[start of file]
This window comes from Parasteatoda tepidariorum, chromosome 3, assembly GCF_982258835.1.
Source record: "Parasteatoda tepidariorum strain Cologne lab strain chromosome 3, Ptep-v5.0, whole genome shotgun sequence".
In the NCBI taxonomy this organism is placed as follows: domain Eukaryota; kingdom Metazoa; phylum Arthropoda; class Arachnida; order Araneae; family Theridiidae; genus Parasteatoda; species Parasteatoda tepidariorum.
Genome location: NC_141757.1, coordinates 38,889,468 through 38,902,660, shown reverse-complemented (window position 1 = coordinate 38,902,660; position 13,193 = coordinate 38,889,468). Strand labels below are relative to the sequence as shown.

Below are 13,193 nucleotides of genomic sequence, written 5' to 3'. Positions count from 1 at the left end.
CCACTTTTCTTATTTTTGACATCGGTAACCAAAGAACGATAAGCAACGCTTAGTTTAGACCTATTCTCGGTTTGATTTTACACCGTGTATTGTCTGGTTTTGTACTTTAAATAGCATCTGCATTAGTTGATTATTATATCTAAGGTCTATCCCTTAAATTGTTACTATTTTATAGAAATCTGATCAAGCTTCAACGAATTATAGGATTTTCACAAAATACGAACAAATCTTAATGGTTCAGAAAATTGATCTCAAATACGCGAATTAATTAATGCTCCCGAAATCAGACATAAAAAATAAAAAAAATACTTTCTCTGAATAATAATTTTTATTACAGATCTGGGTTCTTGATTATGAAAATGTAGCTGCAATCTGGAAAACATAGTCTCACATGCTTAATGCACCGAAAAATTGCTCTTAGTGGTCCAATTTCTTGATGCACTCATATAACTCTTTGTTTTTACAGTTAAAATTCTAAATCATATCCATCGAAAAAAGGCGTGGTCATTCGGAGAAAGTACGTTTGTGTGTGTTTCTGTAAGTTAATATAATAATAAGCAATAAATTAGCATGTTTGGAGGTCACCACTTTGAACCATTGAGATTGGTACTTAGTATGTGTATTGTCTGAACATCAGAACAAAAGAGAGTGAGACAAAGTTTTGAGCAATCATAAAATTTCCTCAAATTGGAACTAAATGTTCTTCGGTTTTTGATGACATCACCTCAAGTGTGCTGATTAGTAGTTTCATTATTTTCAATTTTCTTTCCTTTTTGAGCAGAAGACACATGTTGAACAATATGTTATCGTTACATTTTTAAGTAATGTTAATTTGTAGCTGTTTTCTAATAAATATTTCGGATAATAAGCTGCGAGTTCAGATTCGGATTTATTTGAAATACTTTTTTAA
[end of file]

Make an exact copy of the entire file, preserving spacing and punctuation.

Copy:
This window comes from Parasteatoda tepidariorum, chromosome 3, assembly GCF_982258835.1.
Source record: "Parasteatoda tepidariorum strain Cologne lab strain chromosome 3, Ptep-v5.0, whole genome shotgun sequence".
In the NCBI taxonomy this organism is placed as follows: domain Eukaryota; kingdom Metazoa; phylum Arthropoda; class Arachnida; order Araneae; family Theridiidae; genus Parasteatoda; species Parasteatoda tepidariorum.
Genome location: NC_141757.1, coordinates 38,889,468 through 38,902,660, shown reverse-complemented (window position 1 = coordinate 38,902,660; position 13,193 = coordinate 38,889,468). Strand labels below are relative to the sequence as shown.

Below are 13,193 nucleotides of genomic sequence, written 5' to 3'. Positions count from 1 at the left end.
CCACTTTTCTTATTTTTGACATCGGTAACCAAAGAACGATAAGCAACGCTTAGTTTAGACCTATTCTCGGTTTGATTTTACACCGTGTATTGTCTGGTTTTGTACTTTAAATAGCATCTGCATTAGTTGATTATTATATCTAAGGTCTATCCCTTAAATTGTTACTATTTTATAGAAATCTGATCAAGCTTCAACGAATTATAGGATTTTCACAAAATACGAACAAATCTTAATGGTTCAGAAAATTGATCTCAAATACGCGAATTAATTAATGCTCCCGAAATCAGACATAAAAAATAAAAAAAATACTTTCTCTGAATAATAATTTTTATTACAGATCTGGGTTCTTGATTATGAAAATGTAGCTGCAATCTGGAAAACATAGTCTCACATGCTTAATGCACCGAAAAATTGCTCTTAGTGGTCCAATTTCTTGATGCACTCATATAACTCTTTGTTTTTACAGTTAAAATTCTAAATCATATCCATCGAAAAAAGGCGTGGTCATTCGGAGAAAGTACGTTTGTGTGTGTTTCTGTAAGTTAATATAATAATAAGCAATAAATTAGCATGTTTGGAGGTCACCACTTTGAACCATTGAGATTGGTACTTAGTATGTGTATTGTCTGAACATCAGAACAAAAGAGAGTGAGACAAAGTTTTGAGCAATCATAAAATTTCCTCAAATTGGAACTAAATGTTCTTCGGTTTTTGATGACATCACCTCAAGTGTGCTGATTAGTAGTTTCATTATTTTCAATTTTCTTTCCTTTTTGAGCAGAAGACACATGTTGAACAATATGTTATCGTTACATTTTTAAGTAATGTTAATTTGTAGCTGTTTTCTAATAAATATTTCGGATAATAAGCTGCGAGTTCAGATTCGGATTTATTTGAAATACTTTTTTAA